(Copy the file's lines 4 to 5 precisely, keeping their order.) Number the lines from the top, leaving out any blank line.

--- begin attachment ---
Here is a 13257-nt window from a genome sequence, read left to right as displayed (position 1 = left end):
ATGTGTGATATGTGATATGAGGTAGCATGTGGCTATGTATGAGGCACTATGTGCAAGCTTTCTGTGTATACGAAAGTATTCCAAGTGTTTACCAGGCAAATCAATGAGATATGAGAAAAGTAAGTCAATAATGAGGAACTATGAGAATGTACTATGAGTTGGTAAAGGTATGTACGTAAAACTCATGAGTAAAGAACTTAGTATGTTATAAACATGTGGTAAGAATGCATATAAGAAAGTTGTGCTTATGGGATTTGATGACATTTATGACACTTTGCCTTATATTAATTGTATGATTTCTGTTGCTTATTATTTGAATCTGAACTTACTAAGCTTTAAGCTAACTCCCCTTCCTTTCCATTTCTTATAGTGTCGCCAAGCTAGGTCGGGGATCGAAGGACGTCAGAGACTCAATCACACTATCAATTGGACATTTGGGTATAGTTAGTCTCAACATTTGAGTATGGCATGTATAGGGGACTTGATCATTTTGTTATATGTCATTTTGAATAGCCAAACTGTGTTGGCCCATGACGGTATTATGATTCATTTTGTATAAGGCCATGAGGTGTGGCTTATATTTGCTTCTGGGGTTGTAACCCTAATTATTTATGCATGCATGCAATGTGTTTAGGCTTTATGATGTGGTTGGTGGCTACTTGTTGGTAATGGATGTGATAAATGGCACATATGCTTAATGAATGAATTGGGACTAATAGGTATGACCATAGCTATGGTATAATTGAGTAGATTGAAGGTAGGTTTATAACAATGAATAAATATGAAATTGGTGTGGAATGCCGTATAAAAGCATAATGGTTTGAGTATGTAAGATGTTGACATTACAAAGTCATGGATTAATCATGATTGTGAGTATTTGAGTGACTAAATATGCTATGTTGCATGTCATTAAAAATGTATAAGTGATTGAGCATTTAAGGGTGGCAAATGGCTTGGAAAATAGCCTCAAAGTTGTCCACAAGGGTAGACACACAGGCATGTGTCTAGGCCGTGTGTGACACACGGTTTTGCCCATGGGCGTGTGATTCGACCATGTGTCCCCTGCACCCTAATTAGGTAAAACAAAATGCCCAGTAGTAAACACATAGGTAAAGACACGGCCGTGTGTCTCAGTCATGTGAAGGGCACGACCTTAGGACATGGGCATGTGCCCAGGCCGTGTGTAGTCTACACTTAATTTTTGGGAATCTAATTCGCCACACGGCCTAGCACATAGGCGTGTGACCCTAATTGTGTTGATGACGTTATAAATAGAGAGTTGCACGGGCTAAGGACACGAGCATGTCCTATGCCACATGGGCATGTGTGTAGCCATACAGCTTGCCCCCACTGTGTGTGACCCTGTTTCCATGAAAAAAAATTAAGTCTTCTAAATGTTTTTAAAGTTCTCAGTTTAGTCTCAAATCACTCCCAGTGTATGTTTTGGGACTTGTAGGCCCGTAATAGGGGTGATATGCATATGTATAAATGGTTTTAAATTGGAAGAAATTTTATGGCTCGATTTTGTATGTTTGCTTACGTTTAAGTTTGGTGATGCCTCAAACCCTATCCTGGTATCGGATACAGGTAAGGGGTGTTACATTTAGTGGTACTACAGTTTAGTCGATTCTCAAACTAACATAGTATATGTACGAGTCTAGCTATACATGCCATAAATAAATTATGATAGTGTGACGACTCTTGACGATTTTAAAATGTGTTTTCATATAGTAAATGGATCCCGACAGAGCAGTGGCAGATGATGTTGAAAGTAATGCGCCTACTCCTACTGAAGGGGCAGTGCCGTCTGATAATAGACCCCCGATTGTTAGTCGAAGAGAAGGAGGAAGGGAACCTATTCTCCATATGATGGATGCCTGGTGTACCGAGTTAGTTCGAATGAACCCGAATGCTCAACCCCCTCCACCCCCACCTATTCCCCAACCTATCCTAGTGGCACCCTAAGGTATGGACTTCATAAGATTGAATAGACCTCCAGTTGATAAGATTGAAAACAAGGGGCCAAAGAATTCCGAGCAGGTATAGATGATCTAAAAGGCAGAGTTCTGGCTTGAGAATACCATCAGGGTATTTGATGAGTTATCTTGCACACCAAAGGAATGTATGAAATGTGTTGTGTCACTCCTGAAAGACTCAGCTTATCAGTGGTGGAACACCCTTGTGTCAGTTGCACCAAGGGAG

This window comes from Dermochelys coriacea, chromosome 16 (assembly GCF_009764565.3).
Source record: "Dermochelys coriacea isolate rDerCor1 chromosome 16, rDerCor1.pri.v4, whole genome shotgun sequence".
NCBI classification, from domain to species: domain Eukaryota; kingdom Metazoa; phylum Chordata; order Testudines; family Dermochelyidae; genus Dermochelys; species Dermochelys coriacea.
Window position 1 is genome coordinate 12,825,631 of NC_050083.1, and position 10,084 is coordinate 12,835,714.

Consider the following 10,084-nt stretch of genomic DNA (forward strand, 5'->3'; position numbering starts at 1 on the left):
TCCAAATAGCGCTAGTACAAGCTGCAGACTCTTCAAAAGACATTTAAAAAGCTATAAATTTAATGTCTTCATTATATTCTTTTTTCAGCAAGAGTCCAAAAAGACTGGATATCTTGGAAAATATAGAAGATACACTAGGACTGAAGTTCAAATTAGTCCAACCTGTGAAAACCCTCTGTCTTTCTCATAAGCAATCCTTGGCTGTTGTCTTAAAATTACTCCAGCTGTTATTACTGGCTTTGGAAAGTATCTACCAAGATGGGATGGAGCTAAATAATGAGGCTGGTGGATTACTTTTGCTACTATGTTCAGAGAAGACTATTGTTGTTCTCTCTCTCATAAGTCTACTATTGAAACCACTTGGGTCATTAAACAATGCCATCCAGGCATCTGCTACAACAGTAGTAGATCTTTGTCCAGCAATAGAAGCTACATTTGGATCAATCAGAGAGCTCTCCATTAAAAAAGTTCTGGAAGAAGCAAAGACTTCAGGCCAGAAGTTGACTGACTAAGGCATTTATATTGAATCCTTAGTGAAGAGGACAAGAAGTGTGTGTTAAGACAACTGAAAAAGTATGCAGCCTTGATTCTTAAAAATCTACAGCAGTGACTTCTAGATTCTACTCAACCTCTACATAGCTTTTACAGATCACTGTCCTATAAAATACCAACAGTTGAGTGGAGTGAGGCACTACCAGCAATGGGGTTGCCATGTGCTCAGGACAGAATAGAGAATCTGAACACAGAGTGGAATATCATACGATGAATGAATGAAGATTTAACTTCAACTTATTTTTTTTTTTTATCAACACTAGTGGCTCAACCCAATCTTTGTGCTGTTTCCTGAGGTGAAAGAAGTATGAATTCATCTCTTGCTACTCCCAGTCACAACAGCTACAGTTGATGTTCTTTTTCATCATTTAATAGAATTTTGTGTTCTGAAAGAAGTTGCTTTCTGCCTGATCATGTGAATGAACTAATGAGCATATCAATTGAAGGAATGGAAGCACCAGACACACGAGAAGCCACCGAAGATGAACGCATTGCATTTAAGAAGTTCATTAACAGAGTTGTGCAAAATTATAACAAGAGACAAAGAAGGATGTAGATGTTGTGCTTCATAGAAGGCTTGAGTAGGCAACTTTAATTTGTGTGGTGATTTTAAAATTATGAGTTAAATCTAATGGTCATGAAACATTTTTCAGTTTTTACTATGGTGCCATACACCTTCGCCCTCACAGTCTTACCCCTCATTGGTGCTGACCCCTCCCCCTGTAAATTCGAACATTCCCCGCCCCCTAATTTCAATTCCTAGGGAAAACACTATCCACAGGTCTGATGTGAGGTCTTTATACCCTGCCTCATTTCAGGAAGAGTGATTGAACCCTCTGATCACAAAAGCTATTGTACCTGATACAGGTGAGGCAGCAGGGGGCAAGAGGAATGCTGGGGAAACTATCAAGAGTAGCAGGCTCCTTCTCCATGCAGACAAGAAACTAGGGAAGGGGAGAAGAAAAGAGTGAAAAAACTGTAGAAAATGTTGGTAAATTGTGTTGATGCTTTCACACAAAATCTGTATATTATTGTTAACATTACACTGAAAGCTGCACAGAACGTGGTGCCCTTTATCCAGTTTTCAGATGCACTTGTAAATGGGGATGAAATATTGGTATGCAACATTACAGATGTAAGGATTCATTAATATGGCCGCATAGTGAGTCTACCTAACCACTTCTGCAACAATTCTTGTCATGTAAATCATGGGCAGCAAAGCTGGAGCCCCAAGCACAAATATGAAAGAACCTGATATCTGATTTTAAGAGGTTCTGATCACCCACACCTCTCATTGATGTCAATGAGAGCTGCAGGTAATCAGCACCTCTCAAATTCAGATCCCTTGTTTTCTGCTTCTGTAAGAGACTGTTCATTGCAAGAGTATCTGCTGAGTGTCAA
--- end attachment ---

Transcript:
Source record: "Dermochelys coriacea isolate rDerCor1 chromosome 16, rDerCor1.pri.v4, whole genome shotgun sequence".
NCBI classification, from domain to species: domain Eukaryota; kingdom Metazoa; phylum Chordata; order Testudines; family Dermochelyidae; genus Dermochelys; species Dermochelys coriacea.